Tuesday, 31 December 2013

Festive Frights On BBC2 - Part Two

Alongside the Hammer horrors, BBC2 also produced two brand new chillers for our entertainment over Christmas....

You have to love Mark Gatiss, a supremely talented bugger, he endeavours to single handedly or collaboratively bring back all that was good in the tradition of television; Doctor Who, Sherlock and now the Ghost Story for Christmas - an adaptation of MR James' The Tractate Middoth for BBC2 Christmas Day.

In truth it's not the first time Gatiss has tried to resurrect the Ghost Story For Christmas formula, having previously given us The Crooked House, a story of his own devising, for BBC4 a few years ago. But its perhaps this adaptation that hopefully brings it back to the fore, given that it was also granted a companion piece; a documentary about MR James hosted by Gatiss immediately after he'd scared the bejesus out of us.

The Tractate Middoth is a rich and suitably chilling story for a late Christmas evening, with only the tree lights and the fireside flickering and a glass of something by your side. I don't normally consider myself fearful of spiders (unlike James himself, a notorious arachnophobe) but I had quite a clammy frisson of fear for the arachnid watching this  and shudder at the thought of one crossing my face now! Likewise dust motes, something so ordinary can cause a chill here. 

It's a reverential and well drawn adaptation in Gatiss' scriptwriting and directorial hands. The casting is strong with Sacha Dhawan in the central role whilst his fellow young players include Nicholas Burns and Charlie Clemmow, but its perhaps in the casting of the more mature roles that Gatiss not only excels but betrays his love of nostalgia; Roy Barraclough gives the piece some comic relief, as does Una Stubbs (previously employed by Gatiss for Sherlock) whilst 70s classical actor hunk John Castle, the divine Eleanor Bron, David Ryall (playing the very definition of a wicked old bugger) and Louise Jameson (70s Doctor Who companion, The Omega Factor and Bergerac star - a clear favourite of Gatiss) all grandly fill out the rest of the cast. For the record Jameson's striking ice blue eyes still look amazing and even better in HD.

It's a simple story well told that maintains the tradition of less is more when it comes to scares. The last scene featuring Castle for example bears all the hallmarks of the classic 70s ghost story adaptations.

Well we were rather promised 'A Ghost Story at Christmas' with The Tractate Middoth but, good though that was, it was the second new chilly offering from BBC2, The Thirteenth Tale (based on the novel by Diane Setterfield) that trumped it entirely.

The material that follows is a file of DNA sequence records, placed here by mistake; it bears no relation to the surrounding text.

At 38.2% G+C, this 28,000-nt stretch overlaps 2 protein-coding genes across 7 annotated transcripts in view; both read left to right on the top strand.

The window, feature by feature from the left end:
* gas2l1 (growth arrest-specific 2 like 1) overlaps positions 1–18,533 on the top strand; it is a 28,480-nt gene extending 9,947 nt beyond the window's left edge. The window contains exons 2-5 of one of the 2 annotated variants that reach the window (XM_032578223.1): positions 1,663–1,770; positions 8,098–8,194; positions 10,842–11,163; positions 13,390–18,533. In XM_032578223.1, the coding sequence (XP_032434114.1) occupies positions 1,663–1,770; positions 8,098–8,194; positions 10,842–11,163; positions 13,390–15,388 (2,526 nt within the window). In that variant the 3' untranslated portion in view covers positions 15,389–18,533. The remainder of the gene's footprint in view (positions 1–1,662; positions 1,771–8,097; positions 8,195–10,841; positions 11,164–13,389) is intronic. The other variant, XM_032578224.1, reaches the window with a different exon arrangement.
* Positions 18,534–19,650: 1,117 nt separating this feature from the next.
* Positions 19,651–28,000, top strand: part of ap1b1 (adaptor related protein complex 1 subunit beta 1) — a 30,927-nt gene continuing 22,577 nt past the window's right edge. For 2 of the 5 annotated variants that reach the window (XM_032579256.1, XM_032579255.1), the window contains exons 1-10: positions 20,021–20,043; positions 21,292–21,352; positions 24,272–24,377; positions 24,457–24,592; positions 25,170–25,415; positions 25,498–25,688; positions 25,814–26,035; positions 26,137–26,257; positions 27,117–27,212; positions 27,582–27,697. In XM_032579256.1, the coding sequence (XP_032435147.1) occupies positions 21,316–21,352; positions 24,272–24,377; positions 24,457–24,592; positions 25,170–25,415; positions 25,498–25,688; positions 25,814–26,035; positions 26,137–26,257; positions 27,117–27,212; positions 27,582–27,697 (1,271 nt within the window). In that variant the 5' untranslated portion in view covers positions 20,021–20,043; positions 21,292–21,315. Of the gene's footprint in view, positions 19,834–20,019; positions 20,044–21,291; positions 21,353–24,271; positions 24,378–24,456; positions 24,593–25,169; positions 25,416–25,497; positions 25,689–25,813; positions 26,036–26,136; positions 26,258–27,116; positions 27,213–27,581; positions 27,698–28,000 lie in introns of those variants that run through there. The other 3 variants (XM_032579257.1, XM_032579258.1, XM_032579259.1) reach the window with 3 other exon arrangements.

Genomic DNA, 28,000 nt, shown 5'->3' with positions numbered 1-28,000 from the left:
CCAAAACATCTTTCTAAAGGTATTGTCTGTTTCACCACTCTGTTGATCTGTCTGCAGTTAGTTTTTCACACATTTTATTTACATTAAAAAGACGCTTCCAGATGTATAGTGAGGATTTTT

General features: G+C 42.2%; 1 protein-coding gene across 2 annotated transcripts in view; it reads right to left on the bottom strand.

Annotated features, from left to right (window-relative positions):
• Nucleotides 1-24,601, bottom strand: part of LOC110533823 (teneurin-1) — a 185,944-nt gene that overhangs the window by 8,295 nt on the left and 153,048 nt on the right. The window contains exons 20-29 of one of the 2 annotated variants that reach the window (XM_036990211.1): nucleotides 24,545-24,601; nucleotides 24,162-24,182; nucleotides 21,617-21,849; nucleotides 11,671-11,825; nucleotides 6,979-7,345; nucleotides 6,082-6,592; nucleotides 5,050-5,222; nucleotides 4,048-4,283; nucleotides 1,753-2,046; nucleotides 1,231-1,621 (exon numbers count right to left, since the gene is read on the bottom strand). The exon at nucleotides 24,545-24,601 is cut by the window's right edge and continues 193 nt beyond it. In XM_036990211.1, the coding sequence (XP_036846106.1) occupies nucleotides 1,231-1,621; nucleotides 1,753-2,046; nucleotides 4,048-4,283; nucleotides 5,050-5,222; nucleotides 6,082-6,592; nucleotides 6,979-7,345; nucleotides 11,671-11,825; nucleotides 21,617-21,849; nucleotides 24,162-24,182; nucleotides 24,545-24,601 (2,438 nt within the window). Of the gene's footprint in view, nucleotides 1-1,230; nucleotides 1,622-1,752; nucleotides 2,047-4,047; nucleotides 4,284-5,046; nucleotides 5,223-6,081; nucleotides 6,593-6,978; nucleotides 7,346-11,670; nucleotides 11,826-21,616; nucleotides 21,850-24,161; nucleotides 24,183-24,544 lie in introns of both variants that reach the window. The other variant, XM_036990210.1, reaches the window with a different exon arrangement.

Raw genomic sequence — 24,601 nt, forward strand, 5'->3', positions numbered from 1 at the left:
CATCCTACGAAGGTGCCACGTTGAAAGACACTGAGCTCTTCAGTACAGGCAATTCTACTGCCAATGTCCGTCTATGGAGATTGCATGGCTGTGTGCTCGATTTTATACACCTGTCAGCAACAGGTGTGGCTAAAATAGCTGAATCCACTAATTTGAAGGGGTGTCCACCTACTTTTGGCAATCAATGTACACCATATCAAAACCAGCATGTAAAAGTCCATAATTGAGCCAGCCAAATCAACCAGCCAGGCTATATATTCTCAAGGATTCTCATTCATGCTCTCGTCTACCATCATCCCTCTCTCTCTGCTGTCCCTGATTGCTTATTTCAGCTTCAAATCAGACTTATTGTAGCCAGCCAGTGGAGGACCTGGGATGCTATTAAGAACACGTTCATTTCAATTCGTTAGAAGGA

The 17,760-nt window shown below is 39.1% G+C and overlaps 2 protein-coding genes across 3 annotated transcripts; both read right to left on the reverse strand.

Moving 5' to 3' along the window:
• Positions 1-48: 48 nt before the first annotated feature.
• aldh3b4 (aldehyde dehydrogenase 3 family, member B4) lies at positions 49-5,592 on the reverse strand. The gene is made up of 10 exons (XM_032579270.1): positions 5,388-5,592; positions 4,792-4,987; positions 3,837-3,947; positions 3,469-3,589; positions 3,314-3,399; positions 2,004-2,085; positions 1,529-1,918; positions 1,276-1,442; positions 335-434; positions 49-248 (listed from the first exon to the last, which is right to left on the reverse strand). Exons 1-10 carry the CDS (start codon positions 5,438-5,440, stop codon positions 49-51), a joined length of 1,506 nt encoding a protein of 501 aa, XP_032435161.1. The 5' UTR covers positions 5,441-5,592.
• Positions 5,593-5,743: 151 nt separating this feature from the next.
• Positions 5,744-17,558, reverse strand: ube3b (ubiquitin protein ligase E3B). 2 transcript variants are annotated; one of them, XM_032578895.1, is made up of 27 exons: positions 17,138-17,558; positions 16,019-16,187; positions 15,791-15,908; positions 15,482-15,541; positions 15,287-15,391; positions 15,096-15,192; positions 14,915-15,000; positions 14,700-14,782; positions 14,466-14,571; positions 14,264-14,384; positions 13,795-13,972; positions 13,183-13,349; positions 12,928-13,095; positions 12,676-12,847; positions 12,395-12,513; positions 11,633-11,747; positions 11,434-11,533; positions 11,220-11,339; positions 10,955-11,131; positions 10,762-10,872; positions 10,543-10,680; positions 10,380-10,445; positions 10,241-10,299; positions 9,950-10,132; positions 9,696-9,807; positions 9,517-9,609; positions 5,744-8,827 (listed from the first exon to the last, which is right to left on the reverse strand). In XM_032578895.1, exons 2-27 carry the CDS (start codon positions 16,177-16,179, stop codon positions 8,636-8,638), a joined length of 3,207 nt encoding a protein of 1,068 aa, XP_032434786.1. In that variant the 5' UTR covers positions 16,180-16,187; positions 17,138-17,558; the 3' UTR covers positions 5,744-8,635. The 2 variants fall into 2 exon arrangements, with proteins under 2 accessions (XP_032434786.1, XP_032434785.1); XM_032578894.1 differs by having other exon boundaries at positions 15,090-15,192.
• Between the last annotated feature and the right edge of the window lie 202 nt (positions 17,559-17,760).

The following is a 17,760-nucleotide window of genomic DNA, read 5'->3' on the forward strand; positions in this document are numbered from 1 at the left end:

An utterly engrossing atmospheric Gothic and psychological chiller, The Thirteenth Tale pitted two glorious actresses together; Vanessa Redgrave, whose brittle frail elder stateswoman was perfect to embody the cancer ridden and mysterious writer Vida Winter, and Olivia Colman, the national treasure at the height of her powers as Margaret Lea, her inquisitive biographer summoned to the Moors to hear Vida's life story - a life story that was strange, chilling and full of twists and turns. Both gave brilliant performances that made it impossible to tear your eyes from the screen. Likewise, the film's flashback narrative was also populated by great actors  like Robert Pugh, Tom Goodman-Hill, Alexandra Roach, Sophie Turner and Antonia Clarke and indeed, the most harshly horrific moments occur here.

The narrative itself was slow moving, allowing the actors to tell the story and sinuously grip a hold of you, pulling you like quicksand into the dark atmosphere and enveloping you totally in the prickly unflinching mystery and scares.

An eerie story of grief, jealousy, incest, murder and the peculiar dynamic of twins, The Thirteenth Tale was tense, harsh and often almost too unsettling and unhappy to bear. Never a comfortable watch, it was damn entertaining nonetheless. If I had to pick holes, it was perhaps inevitable that the required rationality of the final act made it far less compelling than all the suspense and mystery that came before it, but that's just a minor quibble concerning one of the season's TV highlights.

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